Iran Sanctions and New Asian Order

Saturday, August 28, 2010

Behzad Khoshandam
PhD Student in International Relations

Active ImageMost political analysts maintain that Asia will be the gravity center of a new political order in the 21st century.

Iran sanctions policy, which has been put in gear by the west since a few years ago and has culminated in the adoption of the Security Council Resolution 1929 followed by unilateral sanctions imposed by the United States and the European Union, has been construed as a “strategic suicide” for Washington’s hegemonic policies.

In view of emerging international political equations, Iran sanctions policy is another step which will accelerate the rise of new Asian powers and bring US hegemony in the world and the region one step closer to final collapse. The following evidence attests to this fact:

1. International experiences show that countries capable of building regional coalitions to increase their influence will not be easily affected by international sanctions. Iran is currently a major player in the political scene of Afghanistan, Iraq, Lebanon, and Syria and in the longstanding Arab-Israeli dispute. Iran’s clout has been acknowledged by the Asian powers which are trying to maximize their interactions with Tehran.

2. America’s daily military expenditure is about 700 billion dollars about one third of which is spent in Afghanistan and Iraq. However, the US-led western coalition has not been able to establish security and stability in such strategic regions as Afghanistan. To overcome the crisis in Afghanistan, the western coalition now needs help from major Asian players, including Iran, India, China, Russia, and Pakistan.

3. Sanctions against Iran have been toned down in various stages of formulation, adoption, implementation as well as assessment and supervision by such Asian powers as China, Russia, India, and other major Asian states. Examples to the point include Turkey’s negative vote for Resolution 1929 and Lebanon’s abstention. Private and public sectors in such countries as Korea, the United Arab Emirates, Japan, India, China, Russia and Turkey have indicated more than often that they are willing to resist Iran sanctions.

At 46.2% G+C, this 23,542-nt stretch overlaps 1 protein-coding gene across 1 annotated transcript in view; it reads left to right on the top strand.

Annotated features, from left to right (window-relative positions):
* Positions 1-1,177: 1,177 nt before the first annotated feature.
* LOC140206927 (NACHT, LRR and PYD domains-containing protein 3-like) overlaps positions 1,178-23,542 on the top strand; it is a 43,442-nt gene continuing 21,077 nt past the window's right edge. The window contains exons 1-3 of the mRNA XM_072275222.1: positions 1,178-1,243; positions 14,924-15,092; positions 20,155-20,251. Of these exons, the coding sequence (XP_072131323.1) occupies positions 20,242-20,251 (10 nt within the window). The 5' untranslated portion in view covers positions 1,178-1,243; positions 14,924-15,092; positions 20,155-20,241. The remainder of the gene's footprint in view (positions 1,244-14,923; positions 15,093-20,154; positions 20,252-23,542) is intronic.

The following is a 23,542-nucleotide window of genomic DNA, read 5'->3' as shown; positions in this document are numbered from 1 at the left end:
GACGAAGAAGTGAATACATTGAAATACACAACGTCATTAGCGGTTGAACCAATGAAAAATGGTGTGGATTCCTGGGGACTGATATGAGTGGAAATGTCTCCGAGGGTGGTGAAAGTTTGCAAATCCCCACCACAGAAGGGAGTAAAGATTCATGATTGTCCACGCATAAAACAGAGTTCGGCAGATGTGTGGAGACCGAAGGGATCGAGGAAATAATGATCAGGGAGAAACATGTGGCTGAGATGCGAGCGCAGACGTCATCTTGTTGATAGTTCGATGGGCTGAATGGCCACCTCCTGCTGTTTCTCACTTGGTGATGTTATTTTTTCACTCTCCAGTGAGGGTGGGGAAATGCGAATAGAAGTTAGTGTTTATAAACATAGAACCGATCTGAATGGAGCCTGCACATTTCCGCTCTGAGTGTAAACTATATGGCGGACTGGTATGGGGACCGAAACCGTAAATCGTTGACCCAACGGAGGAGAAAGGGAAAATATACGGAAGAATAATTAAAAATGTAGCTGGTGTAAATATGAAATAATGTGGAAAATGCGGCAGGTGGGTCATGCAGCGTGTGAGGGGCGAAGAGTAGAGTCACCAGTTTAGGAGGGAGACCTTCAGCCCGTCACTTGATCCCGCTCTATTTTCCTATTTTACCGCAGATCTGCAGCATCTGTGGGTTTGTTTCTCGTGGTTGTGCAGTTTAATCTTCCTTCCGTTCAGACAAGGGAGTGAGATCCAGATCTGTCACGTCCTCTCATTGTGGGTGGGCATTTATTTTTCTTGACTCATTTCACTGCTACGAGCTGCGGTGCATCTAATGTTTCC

4. Iran sanctions policy will be a great boost to China in strategic, security, economic, energy, and diplomatic areas. China is now a “great nightmare” for the American foreign policy. Apart from remarkable economic growth rate, the country is greatly building up its power on the Earth, in seas, and even in the space. Beijing currently possesses 1,150 short-range and a number of medium-range ballistic missiles. China announced in March 2010 that its defense budget will be increased by 7.5 percent to hit about 78 billion dollars. Fearful of China’s military and defense power, the United States has called for bilateral dialogue with China in all areas, especially as regards military issues. At present, China is Iran’s biggest trade partner in Asia and the third internationally. Therefore, current sanctions against Iran have been greatly beneficial to China and North Korea and have increased Beijing’s bargaining power in political relations pertaining to the Persian Gulf, Southeast Asia, the Middle East, the Central Asia, and the Indian Ocean.

5. Iran’s growing power and its energy advantages are also of high interest to Asian powers like Japan, China, and India whose demand for energy is constantly on the rise. Iran is currently supplying 14 percent of China’s and India’s needed oil. Due to Iran’s energy advantages and its influence in OPEC, the Asian powers have no alternative to Iran’s energy resources. This has been evident in latest positions taken by Japan, China, South Korea, and India.

All told, it seems that Iran sanctions policy is just another step toward establishment of new Asian order in the 21st century which will be a bitter foreign policy experience for the American statesmen.